Secretary of the Interior Ryan Zinke at the headquarters of the Fort Peck Tribes in Poplar, Montana, on May 20, 2018. "I’m grateful for the hospitality on a Sunday. It’s good to be back with my adopted tribe," Zinke wrote on Twitter. Photo: Secretary Zinke

Secretary Zinke suggests sending children from troubled homes to boarding school



Secretary Ryan Zinke, the leader of the Department of the Interior, has an interesting response to the substance abuse crisis on the Fort Peck Reservation: send kids from troubled homes to a boarding school far away.

According to The Billings Gazette, Zinke has a particular Bureau of Indian Education institution in mind. That's the Riverside Indian School in Oklahoma -- some 1,100 miles from Fort Peck homelands in Montana.

"We think that focusing on moms and grandmas on rehabilitation in a community is a priority, and it won’t solve the problem, but I think it’s the best solution up front,” Zinke said during a visit to headquarters last week, The Gazette reported.

But one Fort Peck leader asked for something different. Marva Chapman-Firemoon, who serves on the executive board, said the reservation needs its own BIE boarding school or dormitory, something seen in a handful of other tribal communities.

"I always say that the federal government took our kids off the reservation, took them to boarding schools and all that, but now we want a boarding school, or a dormitory, either one," Chapman-Firemoon told Zinke at the May 20 meeting, the paper reported.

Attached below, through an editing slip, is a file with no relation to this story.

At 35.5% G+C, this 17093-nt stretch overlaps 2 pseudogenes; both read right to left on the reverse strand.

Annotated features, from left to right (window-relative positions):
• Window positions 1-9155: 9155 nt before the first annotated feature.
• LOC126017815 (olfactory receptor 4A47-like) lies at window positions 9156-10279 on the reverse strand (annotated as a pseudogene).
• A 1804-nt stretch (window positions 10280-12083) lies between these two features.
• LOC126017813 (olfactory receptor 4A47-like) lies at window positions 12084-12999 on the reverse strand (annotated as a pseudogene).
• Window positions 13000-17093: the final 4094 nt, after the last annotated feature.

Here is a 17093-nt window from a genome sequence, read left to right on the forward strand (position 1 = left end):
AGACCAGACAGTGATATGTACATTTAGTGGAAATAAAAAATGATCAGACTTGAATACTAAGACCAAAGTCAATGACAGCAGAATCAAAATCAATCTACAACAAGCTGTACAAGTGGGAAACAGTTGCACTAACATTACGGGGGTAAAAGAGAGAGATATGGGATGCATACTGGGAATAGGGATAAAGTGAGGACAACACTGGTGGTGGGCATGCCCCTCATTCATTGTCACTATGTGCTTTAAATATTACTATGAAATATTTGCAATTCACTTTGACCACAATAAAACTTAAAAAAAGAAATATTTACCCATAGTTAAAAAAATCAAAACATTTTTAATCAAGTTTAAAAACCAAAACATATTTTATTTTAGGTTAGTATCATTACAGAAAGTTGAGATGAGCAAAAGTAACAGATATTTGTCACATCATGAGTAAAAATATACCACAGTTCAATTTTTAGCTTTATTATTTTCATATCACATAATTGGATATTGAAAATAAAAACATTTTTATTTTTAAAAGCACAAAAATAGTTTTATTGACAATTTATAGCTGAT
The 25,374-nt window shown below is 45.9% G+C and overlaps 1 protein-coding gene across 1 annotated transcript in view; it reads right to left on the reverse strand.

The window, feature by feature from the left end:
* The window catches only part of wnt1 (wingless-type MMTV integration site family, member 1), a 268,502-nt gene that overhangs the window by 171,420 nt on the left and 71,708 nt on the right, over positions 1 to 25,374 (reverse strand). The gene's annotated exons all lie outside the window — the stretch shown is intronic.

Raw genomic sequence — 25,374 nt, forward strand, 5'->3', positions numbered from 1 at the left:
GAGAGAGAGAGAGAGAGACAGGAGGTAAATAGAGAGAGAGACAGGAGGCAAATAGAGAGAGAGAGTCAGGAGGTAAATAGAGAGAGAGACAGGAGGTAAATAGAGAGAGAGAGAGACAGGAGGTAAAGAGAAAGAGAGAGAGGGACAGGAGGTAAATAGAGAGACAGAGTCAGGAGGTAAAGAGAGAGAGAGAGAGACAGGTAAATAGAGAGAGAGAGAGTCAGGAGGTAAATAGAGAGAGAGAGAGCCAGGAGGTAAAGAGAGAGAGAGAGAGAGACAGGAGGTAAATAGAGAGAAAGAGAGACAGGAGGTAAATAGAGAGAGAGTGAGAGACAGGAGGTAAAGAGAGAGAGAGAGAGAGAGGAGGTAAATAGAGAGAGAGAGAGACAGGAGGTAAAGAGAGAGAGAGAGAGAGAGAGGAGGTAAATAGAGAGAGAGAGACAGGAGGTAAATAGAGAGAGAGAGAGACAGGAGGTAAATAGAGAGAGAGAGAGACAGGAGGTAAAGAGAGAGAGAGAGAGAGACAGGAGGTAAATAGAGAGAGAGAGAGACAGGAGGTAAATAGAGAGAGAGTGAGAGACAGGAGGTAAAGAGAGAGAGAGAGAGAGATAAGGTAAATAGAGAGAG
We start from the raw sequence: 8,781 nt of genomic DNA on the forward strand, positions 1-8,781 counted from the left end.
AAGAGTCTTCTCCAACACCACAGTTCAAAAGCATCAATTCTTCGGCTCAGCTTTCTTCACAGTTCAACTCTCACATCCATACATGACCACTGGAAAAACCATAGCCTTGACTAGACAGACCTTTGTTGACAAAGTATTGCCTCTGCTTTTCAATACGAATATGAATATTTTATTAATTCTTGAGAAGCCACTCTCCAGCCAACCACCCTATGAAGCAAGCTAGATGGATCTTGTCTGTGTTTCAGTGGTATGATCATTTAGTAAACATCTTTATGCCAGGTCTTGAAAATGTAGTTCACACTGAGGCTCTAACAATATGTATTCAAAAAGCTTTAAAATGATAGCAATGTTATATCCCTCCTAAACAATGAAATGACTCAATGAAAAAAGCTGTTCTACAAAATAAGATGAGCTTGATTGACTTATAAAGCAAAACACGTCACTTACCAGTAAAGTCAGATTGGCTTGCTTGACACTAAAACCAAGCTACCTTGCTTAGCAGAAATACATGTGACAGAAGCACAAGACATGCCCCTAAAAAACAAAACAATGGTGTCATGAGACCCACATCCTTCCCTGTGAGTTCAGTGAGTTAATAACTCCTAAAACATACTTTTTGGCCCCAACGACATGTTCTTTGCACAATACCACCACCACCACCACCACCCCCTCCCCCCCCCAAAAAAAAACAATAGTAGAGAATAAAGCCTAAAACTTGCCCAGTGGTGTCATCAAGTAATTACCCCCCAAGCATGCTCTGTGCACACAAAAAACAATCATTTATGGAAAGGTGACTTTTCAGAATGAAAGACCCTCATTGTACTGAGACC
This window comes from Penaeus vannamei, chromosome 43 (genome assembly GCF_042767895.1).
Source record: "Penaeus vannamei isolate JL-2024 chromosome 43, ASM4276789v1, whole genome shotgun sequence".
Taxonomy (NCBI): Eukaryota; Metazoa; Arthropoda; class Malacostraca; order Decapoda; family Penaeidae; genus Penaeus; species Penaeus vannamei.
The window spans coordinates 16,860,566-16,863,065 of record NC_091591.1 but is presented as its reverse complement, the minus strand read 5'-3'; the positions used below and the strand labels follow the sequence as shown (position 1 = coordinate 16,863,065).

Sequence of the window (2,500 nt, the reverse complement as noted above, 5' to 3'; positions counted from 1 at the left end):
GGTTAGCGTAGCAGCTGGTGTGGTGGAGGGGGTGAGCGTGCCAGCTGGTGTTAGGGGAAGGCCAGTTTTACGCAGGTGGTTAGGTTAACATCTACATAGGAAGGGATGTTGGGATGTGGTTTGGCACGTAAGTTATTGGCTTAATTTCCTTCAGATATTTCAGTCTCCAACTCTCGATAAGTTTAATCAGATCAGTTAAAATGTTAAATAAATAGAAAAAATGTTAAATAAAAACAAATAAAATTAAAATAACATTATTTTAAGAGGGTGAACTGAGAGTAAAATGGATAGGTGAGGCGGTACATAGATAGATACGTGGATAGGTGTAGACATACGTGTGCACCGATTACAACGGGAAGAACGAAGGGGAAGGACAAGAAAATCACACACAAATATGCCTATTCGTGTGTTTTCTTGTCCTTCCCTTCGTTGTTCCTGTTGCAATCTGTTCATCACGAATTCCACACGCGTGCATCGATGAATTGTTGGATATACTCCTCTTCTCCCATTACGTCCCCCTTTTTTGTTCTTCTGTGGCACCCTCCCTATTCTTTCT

Chairman Floyd Azure proposed something else entirely too. He said the tribe needs a drug treatment center to help protect its youngest and most vulnerable.

“We have 107 kids in foster care right now, and the majority of that is because of drug problems and meth mainly. We had, last count, nine infants born addicted to meth," Azure told the secretary, The Gazette reported. "It’s tough to swallow when you see babies in that situation and they didn’t ask to be in that situation and they’re suffering.”

Zinke visited Riverside in January so it's probably still on his mind. The facility -- the oldest largest and oldest off-reservation boarding school in the U.S. -- educates about 500 students, representing 80 tribes from across the nation.

"Native youth embody the hopes and dreams of Indian Country. They are our budding public servants, entrepreneurs, military soldiers, academics, and community leaders," John Tahsuda, the Principal Deputy Assistant Secretary for Indian Affairs at Interior, wrote in a blog post. He toured Riverside with Zinke in January.

There aren't any BIE dormitories or boarding schools in Montana, though. But there are some a lot closer than Riverside -- a handful in North Dakota and South Dakota.


Zinke, a former Navy SEAL commander, has been adopted at Fort Peck. While on the reservation this month, he visited the grave of Mike Bell, a tribal citizen and fellow SEAL who was murdered in 2006. Bell's father is the one who adopted Zinke.

" I put him through training. Incredible warrior with a big heart," Zinke said of Bell in a May 20 post on Twitter.

Read More on the Story:
On Fort Peck Reservation, where 107 kids are in foster care, tribes ask feds for help with drug problems (The Billings Gazette May 27, 2018)
Zinke Talks DOI Restructure and Infrastructure with Locals (The Glasgow Courier May 23, 2018)
Zinke says Interior reorganization still on track in speech at Fort Peck (The Billings Gazette May 21, 2018)